The opening paragraphs teach us a lot about Nick and his attitude toward Gatsby and others. Nick introduces himself to us as a young man from the Midwest who has come East to learn the bond business. He tells us that he's tolerant, inclined to reserve judgment about people, and a good listener. People tell him their secrets because they trust him; he knows the Story of Gatsby. If you read closely, you'll see that Nick has ambivalent feelings toward Gatsby. He both loves Gatsby and is critical of him. Nick is tolerant, but that toleration has limits. He hates Gatsby's crass and vulgar materialism, but he also admires the man for his dream, his "romantic readiness," his "extraordinary gift for hope."
Nick makes the distinction between Gatsby, whom he loves because of his dream, and the other characters, who constitute the "foul dust" that "floated in the wake of his dreams."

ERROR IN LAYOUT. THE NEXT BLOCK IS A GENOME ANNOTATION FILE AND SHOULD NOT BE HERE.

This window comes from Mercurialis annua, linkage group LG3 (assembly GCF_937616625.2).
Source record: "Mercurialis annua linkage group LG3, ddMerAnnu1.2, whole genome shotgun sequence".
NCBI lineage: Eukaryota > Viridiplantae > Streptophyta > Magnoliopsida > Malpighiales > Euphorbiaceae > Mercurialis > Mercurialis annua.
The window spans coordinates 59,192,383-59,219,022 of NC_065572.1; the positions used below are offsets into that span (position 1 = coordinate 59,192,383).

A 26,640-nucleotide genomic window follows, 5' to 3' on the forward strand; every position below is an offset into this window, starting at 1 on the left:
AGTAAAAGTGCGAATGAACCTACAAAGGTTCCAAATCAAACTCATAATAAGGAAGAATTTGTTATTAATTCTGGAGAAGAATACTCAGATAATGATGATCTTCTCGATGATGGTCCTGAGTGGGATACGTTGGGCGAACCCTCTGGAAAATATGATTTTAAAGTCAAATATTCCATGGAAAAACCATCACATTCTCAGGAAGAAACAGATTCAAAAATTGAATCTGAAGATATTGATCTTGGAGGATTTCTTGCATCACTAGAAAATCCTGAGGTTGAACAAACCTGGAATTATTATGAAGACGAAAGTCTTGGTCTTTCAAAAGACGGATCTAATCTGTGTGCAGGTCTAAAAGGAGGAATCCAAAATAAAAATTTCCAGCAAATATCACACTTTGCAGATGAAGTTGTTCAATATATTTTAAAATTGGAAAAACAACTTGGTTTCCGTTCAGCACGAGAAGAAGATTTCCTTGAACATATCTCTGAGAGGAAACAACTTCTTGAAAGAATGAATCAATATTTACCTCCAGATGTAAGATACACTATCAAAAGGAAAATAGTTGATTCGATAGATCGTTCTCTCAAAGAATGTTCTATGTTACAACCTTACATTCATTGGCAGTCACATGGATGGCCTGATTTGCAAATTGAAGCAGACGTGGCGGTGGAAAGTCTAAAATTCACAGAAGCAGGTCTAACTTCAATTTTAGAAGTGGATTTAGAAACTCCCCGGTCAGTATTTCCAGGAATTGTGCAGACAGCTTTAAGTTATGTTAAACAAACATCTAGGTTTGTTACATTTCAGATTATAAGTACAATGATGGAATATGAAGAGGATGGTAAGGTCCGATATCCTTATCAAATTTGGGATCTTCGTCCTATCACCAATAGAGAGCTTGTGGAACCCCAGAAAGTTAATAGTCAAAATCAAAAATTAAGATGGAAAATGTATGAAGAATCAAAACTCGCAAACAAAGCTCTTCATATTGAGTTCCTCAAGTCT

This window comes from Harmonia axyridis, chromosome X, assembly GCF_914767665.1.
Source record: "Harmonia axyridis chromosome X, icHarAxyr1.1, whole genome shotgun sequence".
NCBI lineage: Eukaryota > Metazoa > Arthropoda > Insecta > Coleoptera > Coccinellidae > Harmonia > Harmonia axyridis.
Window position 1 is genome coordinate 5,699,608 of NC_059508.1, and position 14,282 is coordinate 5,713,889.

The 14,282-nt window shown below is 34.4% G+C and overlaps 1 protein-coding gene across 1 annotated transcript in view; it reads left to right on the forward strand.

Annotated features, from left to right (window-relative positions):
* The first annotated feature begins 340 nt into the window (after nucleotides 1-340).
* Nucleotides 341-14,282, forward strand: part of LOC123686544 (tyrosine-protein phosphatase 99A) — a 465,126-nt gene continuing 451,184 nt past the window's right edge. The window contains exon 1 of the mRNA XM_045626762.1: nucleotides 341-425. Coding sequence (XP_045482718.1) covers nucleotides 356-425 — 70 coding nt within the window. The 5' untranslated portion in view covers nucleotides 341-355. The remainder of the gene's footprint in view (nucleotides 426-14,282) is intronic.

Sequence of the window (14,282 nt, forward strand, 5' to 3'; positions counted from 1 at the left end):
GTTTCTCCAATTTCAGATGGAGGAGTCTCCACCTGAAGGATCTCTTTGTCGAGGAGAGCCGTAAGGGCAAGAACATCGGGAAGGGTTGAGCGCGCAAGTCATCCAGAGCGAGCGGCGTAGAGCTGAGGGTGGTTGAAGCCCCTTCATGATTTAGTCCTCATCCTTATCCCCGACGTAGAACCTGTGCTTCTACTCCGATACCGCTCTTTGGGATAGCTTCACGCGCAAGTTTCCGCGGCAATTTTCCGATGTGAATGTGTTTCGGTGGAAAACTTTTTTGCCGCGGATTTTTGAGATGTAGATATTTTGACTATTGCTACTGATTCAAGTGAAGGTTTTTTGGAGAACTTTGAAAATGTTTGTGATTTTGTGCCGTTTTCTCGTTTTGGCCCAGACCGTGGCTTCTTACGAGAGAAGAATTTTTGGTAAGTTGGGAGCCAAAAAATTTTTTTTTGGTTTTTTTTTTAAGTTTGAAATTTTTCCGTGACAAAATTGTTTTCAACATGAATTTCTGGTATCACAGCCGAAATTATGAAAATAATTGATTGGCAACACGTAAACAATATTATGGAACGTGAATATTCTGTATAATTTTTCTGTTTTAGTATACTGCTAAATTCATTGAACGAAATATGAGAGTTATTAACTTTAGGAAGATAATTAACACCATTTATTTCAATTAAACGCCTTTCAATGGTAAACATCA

Nick has such scorn for these "Eastern" types that he has left the East, returned to the Midwest, and, for the time being at least, withdraws from his involvement with other people.
Having told us about his relationships, Nick now introduces us to the world in which he lived during the summer of 1999: the world of East Egg and West Egg, Long Island.
Fitzgerald designed The Great Gatsby very carefully, establishing each of the locations in the novel as a symbol for a particular style of life. West Egg, where Nick and Gatsby live, is essentially a place for the nouveau riche. There are two types of people living here: those on the way up the social ladder who have not the family background or the money to live in fashionable East Egg; and those like Gatsby, whose vulgar display of wealth and connections with Broadway or...